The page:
Starch granules from the “late” stage of pollen development were isolated as described by Echt and Schwartz (1981). The starch granules were vacuum dried and extracted in SDS-PAGE sample buffer (20 μL buffer mg dry weight−1) consisting of 62.5 mm Tris-HCl (pH 6.8), 10% (w/v) glycerol, 2% (w/v) SDS, 5% (w/v) 2-mercaptoethanol, 10 mm EDTA, and 10 mm EGTA with protease inhibitors (20 μg mL−1 leupeptin, 10 μg mL−1 aproteinin, 20 μg mL−1 pepstatin, and 1 mm phenylmethylsulfonyl fluoride) by heating in a boiling water bath for 10 min. After cooling to room temperature, the slurry was centrifuged and the supernatant was subjected to SDS-PAGE and immunoblotting. Thermolysin digestion of starch granules was done according to Mu-Forster et al. (1996). Protein extraction from the starch granules was done as described above.

Isolation of Mitochondria

Freshly isolated “early” and “late” stage pollen was used for isolation of mitochondria according to Chase and Pring (1986). Protease protection assay was done according to Bunney et al. (2001). The mitochondrial samples were boiled in SDS-PAGE sample buffer and used for SDS-PAGE and immunoblotting as described below.

SDS-PAGE and Immunoblot Analyses

Frozen aliquots of “early” and “late” samples of microspores and pollen were ground in liquid nitrogen and then extracted in SDS-PAGE sample buffer. Samples were boiled for 5 min. Protein concentrations were determined using the Bio-Rad (Hercules, CA) protein assay, with bovine serum albumin as a standard. The samples were separated on 7.5% (w/v) or 10% (w/v) SDS-polyacrylamide gels according to Laemmli (1970) using the Bio-Rad Mini Protean II apparatus. The gels were blotted onto nitrocellulose membranes (Schleicher & Schull) using the Bio-Rad Mini Trans-Blot apparatus. Appropriate dilutions of the available primary (Table (TableI)I) and secondary antibodies were done so as to maximize signal specificities and minimize background staining. The following primary antibody dilutions were made: SS2 (Gupta et al., 1988), 1:6,000 (w/v); BT2 (Bae et al., 1990), 1:4,000 (w/v); 14-3-3 (de Vetten and Ferl, 1994), 1:2,000 (w/v); and TUA (TUA monoclonal antibody, catalog no. N356, Amersham, Piscataway, NJ), 1:2,000 (w/v). Dilutions of secondary antibodies were 1:5,000 (w/v) for anti-mouse (SS2, GRF and TUA) or anti-rabbit (BT2). Antibody detection was done with enhanced chemiluminescent substrate (Pierce Super Signal, Rockford, IL) following the manufacturer's instructions. All protein blots were repeated three times to ensure consistent results.

Sugar Analyses

Soluble sugars were extracted from frozen microspore samples using hot ethanol as described by Kerr et al. (1984) to separate soluble sugars from starch. After centrifugation, the pellet was used for starch analysis. The supernatant was treated with activated charcoal to remove ethanol soluble materials that might have interfered with the assays, and used for Glc Suc, and Fru analyses in microtiter plates (Kerr et al., 1985). Starch analysis was done by amyloglucosidase digestion as described by Rufty and Huber (1983).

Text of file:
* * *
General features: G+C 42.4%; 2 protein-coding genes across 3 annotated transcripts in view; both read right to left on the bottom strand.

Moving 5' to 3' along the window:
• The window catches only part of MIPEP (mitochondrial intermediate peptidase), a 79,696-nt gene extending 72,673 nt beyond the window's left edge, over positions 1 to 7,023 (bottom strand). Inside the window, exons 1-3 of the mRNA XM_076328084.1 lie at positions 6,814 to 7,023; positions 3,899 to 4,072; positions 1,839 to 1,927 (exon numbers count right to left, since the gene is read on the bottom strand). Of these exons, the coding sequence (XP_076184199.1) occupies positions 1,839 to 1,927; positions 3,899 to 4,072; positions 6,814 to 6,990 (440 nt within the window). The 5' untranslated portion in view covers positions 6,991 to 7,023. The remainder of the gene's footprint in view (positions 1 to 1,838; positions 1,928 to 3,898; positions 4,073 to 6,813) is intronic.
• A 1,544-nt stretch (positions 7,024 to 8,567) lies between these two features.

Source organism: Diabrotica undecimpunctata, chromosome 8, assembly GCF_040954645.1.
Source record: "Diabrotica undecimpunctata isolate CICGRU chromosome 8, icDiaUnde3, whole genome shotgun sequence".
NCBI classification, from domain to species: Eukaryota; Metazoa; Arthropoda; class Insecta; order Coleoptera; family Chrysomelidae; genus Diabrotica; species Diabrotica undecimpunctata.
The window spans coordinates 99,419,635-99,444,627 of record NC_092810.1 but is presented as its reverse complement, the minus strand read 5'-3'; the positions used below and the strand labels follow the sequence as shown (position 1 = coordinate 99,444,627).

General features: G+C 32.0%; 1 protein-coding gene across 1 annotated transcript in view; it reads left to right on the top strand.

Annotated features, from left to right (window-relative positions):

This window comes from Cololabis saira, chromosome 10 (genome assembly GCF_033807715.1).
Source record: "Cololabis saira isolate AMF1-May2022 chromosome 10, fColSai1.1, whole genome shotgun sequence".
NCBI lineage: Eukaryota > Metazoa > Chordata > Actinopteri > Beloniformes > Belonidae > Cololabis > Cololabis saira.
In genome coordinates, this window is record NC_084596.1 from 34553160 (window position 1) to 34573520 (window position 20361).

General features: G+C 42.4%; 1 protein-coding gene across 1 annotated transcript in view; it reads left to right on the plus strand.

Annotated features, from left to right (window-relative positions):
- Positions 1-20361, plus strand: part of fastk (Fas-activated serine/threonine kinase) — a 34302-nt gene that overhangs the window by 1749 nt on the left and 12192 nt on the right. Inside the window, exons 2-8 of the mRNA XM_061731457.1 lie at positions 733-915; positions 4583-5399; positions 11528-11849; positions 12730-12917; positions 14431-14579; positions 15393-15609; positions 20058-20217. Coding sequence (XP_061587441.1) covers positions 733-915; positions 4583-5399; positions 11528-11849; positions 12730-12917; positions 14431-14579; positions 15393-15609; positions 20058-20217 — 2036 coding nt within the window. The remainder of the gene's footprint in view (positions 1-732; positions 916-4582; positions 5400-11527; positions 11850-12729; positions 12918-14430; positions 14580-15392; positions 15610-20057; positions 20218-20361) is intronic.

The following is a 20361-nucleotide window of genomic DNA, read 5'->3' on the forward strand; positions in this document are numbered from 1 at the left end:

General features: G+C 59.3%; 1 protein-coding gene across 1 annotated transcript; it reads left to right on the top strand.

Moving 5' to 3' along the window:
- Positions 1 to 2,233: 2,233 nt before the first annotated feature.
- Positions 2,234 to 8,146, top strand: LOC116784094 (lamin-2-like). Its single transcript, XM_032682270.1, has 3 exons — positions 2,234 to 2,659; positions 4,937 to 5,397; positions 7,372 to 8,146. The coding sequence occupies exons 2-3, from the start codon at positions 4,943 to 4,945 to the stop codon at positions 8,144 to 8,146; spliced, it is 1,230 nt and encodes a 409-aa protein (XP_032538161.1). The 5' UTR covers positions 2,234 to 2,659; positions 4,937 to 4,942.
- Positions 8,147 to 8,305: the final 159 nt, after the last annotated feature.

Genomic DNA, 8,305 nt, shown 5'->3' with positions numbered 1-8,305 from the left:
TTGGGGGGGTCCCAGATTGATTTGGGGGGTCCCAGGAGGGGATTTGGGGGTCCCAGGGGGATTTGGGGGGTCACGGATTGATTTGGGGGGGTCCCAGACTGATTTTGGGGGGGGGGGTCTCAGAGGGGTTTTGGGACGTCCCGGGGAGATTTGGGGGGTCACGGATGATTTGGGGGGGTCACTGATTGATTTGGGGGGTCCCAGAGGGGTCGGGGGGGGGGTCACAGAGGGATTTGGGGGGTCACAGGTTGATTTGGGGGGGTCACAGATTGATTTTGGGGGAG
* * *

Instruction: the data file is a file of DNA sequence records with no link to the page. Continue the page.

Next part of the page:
Excellent technical assistance from Ms. Melanie Cash in cloning Hxk and Gbss1cDNA fragments and Dr. Richard Wheeler for the sugar assays is gratefully acknowledged. We thank Drs. Robert J. Ferl for GRF clones and 14-3-3 antibodies, L. Curtis Hannah for Sh2 and Bt2 clones and AGPase antibodies and Julia Bailey-Serres for the Pgm clone, Christine D. Chase for seeds of the foundation stocks of Mo-17 inbred lines, and Daryl R. Pring for many helpful discussions. Technical advice from Dr. Daryl R. Pring about the isolation of mitochondria and from Dr. C.D. Chase about the isolation of microspores and immature pollen is greatly appreciated. In addition, we thank Drs. Daryl R. Pring and Earl W. Taliercio for critical reading of the manuscript. We also acknowledge the services of the DNA Sequencing Core laboratory of the Interdisciplinary Center for Biotechnology Research of the University of Florida.


1This work was a cooperative investigation of the U.S. Department of Agriculture-Agricultural Research Service and the Institute of Food and Agricultural Science, University of Florida, and was supported in part by the U.S. Department of Agriculture-National Research Initiative Competitive Grants Program (grant no. 98–35301–6135 to P.S.C.) This paper is Florida Agricultural Experiment Journal Series no. R–08668.

Article, publication date, and citation information can be found at www.plantphysiol.org/cgi/doi/10.1104/pp.006908.